A “very similar” system of centripedal and centrifugal forces existed between Soviet ‘peoples-nationalities’ in the USSR,” Shelin argues, pointedly suggesting that the country was a kind of oversized communal apartment that survived only thanks to force and the absence of any chance of leaving for somewhere better.
“At the twilight of the Soviet epoch,” he notes, “the spirit of party-ness dissipated and the centripedal forces disappeared forever.” In that new situation, “the Soviet cult of ethnicity remained” and has not yet been constrained in most of the post-Soviet states by any other force or set of values.
In the Baltic states and the other non-Russian republics that are now independent, governments have accepted this and sought to build a nation state by relying on and even building up the officially defined ethnicity that was one half of the Soviet “communal apartment” strategy.
But in the Russian Federation, Shelin points out, the situation has been much more difficult because many Russians want their country again to be simultaneously an empire and a nation state – even though they are not in most cases prepared to use the totalitarian methods such a combination requires.
Over the last 15 years, many Russians have concluded that the way out of this situation is to found in the ideology of a “civic nation,” the Moscow commentator says. But they have been disappointed because such a form of identity is, despite what Tishkov and others say, sadly lacking.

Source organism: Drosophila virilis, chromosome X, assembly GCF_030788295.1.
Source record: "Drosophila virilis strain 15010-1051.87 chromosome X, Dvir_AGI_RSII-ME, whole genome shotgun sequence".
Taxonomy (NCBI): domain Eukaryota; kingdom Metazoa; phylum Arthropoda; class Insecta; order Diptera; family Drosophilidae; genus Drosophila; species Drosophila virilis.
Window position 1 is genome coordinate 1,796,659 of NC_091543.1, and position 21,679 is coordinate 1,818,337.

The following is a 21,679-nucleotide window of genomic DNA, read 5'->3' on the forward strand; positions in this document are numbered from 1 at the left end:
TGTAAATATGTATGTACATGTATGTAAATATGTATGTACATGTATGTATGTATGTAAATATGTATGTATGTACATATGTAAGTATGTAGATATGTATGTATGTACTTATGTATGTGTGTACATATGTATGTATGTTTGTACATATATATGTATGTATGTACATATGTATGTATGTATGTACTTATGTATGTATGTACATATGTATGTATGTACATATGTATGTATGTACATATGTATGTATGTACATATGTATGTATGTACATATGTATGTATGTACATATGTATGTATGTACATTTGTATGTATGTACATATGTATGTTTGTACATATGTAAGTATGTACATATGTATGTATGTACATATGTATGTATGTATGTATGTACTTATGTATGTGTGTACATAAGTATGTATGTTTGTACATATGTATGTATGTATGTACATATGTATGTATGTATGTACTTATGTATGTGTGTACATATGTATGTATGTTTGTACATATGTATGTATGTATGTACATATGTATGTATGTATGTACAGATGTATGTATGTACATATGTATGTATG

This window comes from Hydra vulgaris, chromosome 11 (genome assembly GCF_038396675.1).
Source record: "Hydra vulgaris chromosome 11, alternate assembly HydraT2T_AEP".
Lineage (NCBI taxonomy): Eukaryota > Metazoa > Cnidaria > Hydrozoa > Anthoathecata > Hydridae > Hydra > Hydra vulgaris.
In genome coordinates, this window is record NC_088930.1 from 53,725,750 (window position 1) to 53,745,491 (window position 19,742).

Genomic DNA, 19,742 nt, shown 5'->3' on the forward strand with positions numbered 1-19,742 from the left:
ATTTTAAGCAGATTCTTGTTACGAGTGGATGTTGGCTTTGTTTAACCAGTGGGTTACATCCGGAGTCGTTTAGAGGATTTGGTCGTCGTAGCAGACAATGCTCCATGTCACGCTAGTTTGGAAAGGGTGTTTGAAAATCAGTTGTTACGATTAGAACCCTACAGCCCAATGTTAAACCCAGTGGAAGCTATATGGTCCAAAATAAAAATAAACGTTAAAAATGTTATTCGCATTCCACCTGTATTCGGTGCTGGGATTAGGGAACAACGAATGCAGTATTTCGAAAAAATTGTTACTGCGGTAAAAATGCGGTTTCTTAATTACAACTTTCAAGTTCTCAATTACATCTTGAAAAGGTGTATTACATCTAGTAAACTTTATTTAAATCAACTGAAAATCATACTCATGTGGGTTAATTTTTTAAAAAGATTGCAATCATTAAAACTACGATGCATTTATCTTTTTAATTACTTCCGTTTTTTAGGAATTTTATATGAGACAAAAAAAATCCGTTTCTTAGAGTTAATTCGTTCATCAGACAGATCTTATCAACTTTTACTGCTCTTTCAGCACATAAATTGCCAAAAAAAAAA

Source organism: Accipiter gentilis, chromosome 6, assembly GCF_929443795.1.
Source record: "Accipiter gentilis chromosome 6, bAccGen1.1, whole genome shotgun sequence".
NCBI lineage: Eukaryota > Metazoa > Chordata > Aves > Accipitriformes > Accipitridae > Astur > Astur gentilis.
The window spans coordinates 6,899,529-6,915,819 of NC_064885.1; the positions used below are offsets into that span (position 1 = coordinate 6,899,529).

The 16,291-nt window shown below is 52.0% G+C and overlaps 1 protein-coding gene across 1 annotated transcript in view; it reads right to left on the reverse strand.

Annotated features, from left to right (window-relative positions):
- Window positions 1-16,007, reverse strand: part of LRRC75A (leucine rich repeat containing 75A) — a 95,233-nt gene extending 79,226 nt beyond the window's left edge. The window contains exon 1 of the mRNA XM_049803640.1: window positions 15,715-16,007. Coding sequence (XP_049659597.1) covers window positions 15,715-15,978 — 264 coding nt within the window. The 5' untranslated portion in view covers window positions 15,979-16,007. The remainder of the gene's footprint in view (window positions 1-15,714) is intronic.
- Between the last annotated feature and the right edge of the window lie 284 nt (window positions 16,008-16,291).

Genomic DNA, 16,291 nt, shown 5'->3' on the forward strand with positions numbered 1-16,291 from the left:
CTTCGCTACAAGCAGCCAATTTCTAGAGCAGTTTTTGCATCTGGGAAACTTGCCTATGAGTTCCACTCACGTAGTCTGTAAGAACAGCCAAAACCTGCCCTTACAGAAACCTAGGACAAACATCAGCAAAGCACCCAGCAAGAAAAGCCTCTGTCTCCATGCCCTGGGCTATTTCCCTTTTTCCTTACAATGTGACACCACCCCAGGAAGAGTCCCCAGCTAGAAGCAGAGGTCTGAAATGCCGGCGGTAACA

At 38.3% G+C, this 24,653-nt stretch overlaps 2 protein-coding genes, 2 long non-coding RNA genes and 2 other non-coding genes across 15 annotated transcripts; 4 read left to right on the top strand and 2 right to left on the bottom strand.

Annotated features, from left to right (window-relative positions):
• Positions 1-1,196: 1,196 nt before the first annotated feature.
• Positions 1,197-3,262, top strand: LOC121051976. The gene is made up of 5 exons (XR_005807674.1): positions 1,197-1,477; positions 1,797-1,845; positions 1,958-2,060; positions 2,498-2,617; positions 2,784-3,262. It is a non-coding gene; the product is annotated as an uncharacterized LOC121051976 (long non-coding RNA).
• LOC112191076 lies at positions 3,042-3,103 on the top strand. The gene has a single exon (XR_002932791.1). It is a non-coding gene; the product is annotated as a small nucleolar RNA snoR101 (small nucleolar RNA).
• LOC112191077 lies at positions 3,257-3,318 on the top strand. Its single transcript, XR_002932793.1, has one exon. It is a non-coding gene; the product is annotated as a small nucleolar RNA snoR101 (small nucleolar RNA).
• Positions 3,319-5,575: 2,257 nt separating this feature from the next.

“The spirit of ethnicity and the spirit of poly-ethnicity when the population is poly-ethnic are not necessarily tings that stand in opposition to the civic spirit. With greater or lesser success,” Shelin argues, these two very different sets of values “can be combined with the ideology of a civic nation.”
But such ethnically rooted values will never succeed in eclipsing it, if the spirit of a civic nation is absence. And thus, the Moscow analyst continues, “the vacuum of a civic spirit and civic unity” represents “the main [non-ethnic] Russian nationality problem of today.”
In the late 1980s and early 1990s, Shelin says, it appeared that this civic spirit and unity had emerged, but its time quickly passed. And only when this form of identity re-emerges in the Russian Federation will the problems presented by the country’s ethnic, cultural and religious identities be resolved.
“Perhaps,” Shelin concludes, “they will be resolved by those civilized means which V.A. Tishkov proposed, and perhaps by means that are not civilized at all. There are no guarantees here and there cannot be any,” however much the former nationalities minister and others may hope.
But there is one thing that is certain, Shelin adds: While Russians continue to look back and hope for a combination of empire and nation state like the one the Soviets maintained, their country will be as Tishkov argues it should not be defined less by what it is than by what it is not.
That is, Russia will be a country with “a territory, an economy, a political system, and a bureaucracy” but not with “a nation” – and the absence of the latter, Shelin implies, could undermine all the others and spell disaster for the future of the country and its people.